Bernadette Wallace Supports Daffodil Day Appeal

Australian elite athletes come together to support Daffodil Day Appeal

This August Australian elite athletes and coaches, including Paddle Australia’s Olympic canoeist Bernadette Wallace, will share their personal stories and encourage people to donate a virtual daffodil in support of Cancer Council’s Daffodil Day Appeal, the annual fundraising campaign which culminates in Daffodil Day on 28 August 2020.

Cancer Council is Australia’s leading cancer charity and aims to raise more than $2 million across Australia with the Daffodil Day Appeal, which is delivered in digital form this year.

Tokyo bound Canoe Sprint paddler Bernadette Wallace is one of many AIS athletes who want to share their personal stories to support the Daffodil Day Appeal and highlight the importance of cancer research and prevention.

“When I was 25 years old, I underwent my first skin check. We found a freckle on my neck that had to be removed. A year later it was discovered that it was actually a melanoma growing on my neck,” Wallace said.

“When I went to get my health check I was a bit nervous because I had not done one of these before. I thought I was young and fit and healthy, an athlete who loved the beach and never really had anything wrong. But I also knew that I am in the sun everyday, so I had to start somewhere, and I am glad that I did,” she said.

Earlier this year Wallace, now 31, secured Australia’s first-ever women’s canoe Olympic quota spots when she won the C2 500m event at the Oceania Canoe Sprint Championships alongside team-mate Josephine Bulmer.

Next year the pair will make their Olympic debut at the postponed Tokyo 2020 Olympic Games, which for the first time include women’s canoeing events in the canoe sprint competition programme.

Men’s water polo player and Olympic hopeful Lachlan Hollis is also a cancer survivor who is hoping to get more people donating this Daffodil Day.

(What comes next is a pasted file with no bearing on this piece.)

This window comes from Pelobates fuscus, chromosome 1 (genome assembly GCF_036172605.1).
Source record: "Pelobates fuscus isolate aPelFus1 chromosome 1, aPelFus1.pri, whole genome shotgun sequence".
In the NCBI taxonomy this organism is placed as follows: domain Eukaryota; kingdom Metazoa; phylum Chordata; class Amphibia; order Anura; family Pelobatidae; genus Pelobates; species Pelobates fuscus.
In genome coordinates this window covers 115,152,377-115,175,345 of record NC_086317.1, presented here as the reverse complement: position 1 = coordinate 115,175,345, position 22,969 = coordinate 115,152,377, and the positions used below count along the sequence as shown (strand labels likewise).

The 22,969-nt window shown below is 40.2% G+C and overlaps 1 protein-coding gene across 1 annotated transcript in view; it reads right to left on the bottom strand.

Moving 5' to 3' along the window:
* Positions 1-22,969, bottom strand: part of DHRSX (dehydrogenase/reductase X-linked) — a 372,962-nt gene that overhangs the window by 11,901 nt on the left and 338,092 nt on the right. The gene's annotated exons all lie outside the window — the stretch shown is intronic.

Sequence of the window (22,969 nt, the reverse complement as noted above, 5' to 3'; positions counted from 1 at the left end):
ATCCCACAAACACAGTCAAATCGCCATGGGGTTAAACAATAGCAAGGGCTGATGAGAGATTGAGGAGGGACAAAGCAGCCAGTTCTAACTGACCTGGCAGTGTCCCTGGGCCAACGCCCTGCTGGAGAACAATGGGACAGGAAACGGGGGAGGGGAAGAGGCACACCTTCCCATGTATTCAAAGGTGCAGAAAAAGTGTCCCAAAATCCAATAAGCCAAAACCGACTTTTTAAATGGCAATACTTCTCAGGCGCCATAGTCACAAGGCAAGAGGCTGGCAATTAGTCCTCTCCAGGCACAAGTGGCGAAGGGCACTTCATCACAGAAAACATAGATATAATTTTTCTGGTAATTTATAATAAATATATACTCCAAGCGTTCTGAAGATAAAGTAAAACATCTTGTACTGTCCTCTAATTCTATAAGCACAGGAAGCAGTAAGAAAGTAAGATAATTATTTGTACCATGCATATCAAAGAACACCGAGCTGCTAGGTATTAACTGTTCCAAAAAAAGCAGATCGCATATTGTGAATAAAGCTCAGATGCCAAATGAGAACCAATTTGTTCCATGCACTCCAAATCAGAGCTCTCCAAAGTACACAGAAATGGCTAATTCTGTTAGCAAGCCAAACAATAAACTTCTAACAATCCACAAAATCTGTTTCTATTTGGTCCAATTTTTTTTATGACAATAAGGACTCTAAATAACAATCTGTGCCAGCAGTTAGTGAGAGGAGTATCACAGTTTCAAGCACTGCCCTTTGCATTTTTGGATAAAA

“In 2013 I was diagnosed with a very rare form of germ cell tumor. I was playing professionally overseas and I had some chronic back pain. It got worse and worse over the course of four or five months. I returned to Australia where a full body scan revealed a germ cell tumor,” said Hollis.

‘I was 22 years old, I was training, I was active as well. When I got the news from the doctor, I was actually heart broken. But thanks to my family and my close friends, we actually came together and we got through it together

“I must say that water polo did save my life. If I wasn’t an active person the symptoms wouldn’t have come on and therefore the cancer could have spread around the body

“In terms of your body, you know it best. My advice is if it doesn’t feel right, go and get it checked up. Don’t sit back and wait for something major to occur,” he said.

Australian Institute of Sport (AIS) CEO Peter Conde said he was pleased to see Australian elite athletes and coaches participate in impactful community engagement activities and use their profile to help raise funds for vital cancer research.

“The AIS is delighted to support the Cancer Council through the Daffodil Day Appeal, which is raising funds for Cancer Council’s life-saving cancer research throughout the month of August,” Conde said.

“Cancer is something that affects many families in Australia and unfortunately many people within our sporting community have first-hand experience of how devastating its impact can be.

“By sharing their stories they want to spread a message of hope, but also raise awareness around the crucial part played by research and prevention in order to win this ongoing battle,” he said.

14 AIS athletes and coaches from 7 national sports will take part in helping to raise awareness and funds on Daffodil Day this Friday.

To donate a virtual daffodil and support cancer research go to

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